Scratch projects are made up of objects called sprites. You can change how a sprite looks by giving it a different costume. You can make a sprite look like a person or a train or a butterfly or anything else. You can use any image as a costume: you can draw an image in the Paint Editor, import an image from your hard disk, or drag in an image from a website.
You can give instructions to a sprite, telling it to move or play music or react to other sprites. To tell a sprite what to do, you snap together graphic blocks into stacks, called scripts. When you click on a script, Scratch runs the blocks from the top of the script to the bottom.
Here is an excellent introductory video all about programming in Scratch.
"Scratch Cards" provide a quick free way of beginning to learn Scratch code. They are small PDF documents that can be folded and glued into cards. They cover how to: Change color, Move to a beat, Key moves, Say something, Glide, Follow the mouse, Dance twist, Interactive whirl, Animate it, Moving animation, Surprise button, Keep Score. A zip file of the set of cards can be downloaded.
Click the following link to go to Scratch Cards:
Here you can download the cards individually, or else get the zip file of all the cards.
Also downloaded is an excellent 23 page Scratch reference Guide PDF as part of the zip file.
To download and install the Scratch programming tools, go to this web page http://scratch.mit.edu/ .
The download will supply the Scratch Programming Interface:
(Click the above Image to see it full size. Click the Internet browser's back button to return.)
Let's take a look at the free Scratch cards.
Here is a typical beginner's scratch card:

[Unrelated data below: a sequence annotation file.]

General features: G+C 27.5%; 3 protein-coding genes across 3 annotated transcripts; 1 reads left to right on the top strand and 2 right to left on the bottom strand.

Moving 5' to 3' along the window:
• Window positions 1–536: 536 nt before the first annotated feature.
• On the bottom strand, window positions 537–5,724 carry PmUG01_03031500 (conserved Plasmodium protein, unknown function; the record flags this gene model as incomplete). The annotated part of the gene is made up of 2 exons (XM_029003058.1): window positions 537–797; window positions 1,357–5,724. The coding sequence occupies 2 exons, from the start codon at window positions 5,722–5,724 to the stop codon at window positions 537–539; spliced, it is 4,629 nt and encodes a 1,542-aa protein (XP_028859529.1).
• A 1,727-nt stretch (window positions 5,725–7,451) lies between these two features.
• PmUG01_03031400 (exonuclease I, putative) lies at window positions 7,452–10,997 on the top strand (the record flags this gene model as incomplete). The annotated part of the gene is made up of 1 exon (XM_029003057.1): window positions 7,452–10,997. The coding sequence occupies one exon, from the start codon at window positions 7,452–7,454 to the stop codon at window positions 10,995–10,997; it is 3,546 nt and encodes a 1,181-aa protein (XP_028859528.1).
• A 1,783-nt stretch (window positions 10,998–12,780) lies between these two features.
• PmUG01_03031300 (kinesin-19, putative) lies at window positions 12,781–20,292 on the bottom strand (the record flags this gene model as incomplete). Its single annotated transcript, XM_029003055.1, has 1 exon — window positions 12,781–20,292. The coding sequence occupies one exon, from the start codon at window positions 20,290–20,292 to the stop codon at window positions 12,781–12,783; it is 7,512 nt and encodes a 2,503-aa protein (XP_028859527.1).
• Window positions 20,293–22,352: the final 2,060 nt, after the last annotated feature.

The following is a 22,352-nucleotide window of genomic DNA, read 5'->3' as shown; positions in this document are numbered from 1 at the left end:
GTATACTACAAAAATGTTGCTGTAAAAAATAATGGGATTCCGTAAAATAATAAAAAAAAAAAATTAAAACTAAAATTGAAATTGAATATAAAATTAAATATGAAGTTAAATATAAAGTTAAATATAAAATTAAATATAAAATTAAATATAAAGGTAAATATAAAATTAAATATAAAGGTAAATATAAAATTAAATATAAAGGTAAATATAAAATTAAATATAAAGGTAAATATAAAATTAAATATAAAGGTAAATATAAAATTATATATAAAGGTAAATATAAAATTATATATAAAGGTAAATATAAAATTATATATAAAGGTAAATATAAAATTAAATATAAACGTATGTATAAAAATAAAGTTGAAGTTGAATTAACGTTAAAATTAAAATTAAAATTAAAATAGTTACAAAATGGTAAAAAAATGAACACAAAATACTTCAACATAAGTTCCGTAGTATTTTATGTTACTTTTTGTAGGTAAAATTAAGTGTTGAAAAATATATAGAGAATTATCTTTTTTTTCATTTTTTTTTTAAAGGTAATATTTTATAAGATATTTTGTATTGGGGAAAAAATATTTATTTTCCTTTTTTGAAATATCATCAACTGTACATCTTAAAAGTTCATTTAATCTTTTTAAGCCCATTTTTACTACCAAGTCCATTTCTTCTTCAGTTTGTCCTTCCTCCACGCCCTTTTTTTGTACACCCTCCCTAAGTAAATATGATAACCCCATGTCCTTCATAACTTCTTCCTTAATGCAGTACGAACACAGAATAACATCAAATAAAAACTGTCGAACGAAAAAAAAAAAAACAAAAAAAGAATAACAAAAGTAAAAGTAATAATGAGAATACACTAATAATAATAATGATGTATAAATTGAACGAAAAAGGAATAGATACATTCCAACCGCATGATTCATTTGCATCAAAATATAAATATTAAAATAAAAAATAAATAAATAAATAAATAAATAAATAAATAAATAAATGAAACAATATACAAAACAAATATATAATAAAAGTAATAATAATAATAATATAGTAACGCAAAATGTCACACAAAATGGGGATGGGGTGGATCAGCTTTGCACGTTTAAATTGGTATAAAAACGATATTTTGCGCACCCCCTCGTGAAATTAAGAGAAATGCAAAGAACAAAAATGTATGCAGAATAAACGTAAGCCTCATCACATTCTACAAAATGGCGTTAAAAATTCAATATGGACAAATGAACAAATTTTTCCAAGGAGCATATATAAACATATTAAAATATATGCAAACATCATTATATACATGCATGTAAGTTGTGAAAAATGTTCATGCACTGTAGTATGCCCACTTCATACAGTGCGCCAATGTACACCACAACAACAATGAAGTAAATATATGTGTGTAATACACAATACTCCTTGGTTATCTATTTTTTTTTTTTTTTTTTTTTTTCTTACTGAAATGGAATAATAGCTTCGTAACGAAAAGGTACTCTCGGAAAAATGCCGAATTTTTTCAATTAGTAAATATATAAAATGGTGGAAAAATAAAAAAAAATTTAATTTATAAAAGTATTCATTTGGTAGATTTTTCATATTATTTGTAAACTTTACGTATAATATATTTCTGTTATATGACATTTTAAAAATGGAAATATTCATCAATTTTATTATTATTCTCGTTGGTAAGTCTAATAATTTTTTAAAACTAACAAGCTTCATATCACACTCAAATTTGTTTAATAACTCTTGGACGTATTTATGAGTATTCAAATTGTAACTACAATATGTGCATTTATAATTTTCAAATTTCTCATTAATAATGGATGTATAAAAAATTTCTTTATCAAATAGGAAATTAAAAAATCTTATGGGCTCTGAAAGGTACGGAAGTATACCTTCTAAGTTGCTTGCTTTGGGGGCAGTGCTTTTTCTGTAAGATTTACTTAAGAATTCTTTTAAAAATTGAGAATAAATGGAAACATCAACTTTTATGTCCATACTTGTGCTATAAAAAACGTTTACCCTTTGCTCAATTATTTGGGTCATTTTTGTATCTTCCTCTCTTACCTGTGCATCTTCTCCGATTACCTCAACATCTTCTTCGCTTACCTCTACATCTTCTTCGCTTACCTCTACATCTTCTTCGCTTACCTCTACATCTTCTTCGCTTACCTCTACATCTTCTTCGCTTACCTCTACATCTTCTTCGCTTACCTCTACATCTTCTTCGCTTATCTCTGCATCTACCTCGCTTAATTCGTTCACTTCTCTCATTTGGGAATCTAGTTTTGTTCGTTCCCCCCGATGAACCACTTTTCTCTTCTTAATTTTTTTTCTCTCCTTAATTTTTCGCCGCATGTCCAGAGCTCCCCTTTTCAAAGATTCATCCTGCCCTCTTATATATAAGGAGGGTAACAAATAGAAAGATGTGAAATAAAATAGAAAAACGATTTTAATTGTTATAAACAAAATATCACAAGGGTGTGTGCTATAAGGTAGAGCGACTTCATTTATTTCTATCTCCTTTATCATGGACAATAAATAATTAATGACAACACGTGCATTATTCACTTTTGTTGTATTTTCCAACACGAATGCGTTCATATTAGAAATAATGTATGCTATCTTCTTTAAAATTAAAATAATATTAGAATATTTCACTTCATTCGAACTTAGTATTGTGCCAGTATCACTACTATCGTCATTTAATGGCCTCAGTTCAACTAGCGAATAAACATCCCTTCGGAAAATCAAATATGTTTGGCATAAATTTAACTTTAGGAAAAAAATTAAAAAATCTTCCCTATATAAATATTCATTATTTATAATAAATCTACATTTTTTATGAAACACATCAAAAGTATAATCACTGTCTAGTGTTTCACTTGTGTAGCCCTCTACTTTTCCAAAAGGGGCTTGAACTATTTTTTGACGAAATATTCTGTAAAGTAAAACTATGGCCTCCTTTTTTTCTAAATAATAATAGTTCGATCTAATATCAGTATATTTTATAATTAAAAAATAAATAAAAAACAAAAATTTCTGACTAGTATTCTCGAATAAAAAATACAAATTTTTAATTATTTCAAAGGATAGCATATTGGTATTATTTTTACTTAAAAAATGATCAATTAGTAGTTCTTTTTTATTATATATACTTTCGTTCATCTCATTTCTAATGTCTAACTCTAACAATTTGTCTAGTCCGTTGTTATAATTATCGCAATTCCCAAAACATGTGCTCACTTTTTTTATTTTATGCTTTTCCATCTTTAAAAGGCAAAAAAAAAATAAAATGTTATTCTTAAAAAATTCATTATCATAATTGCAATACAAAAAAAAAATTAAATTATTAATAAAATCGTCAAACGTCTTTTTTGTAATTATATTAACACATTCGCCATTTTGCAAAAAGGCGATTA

Here is a short YouTube video on how to do the exact same thing, but this time to a Fish rather than a Butterfly.
We followed the color change instructions, and then added a few extra blocks to create a Butterfly that will move across the screen.
Also we edited the Background to be black by "edit" and then drawing a big black rectangle over it.
Here is the resulting Scratch Project.
Click the Green Flag to start, and then keep pressing the space bar.
Here is another basic Scratch Tutorial that creates a "Dancing" clip.
We do this by animating a sprite picture, and then adding sound. Here is a video on the steps to follow:
Here are the Code Blocks we made for the "Dancing Queen Project":
Here is the completed Scratch project. Make sure your speakers are on, and click the Green Flag to start, and the Red dot to stop.
So download those Scratch cards from
and get into learning Scratch.
And if you want some more "watch and do" videos, then check out this page: http://info.scratch.mit.edu/Video_Tutorials .
And finally, thanks to Darrel Branson who put me onto these excellent resources.
Big Passy Wasabi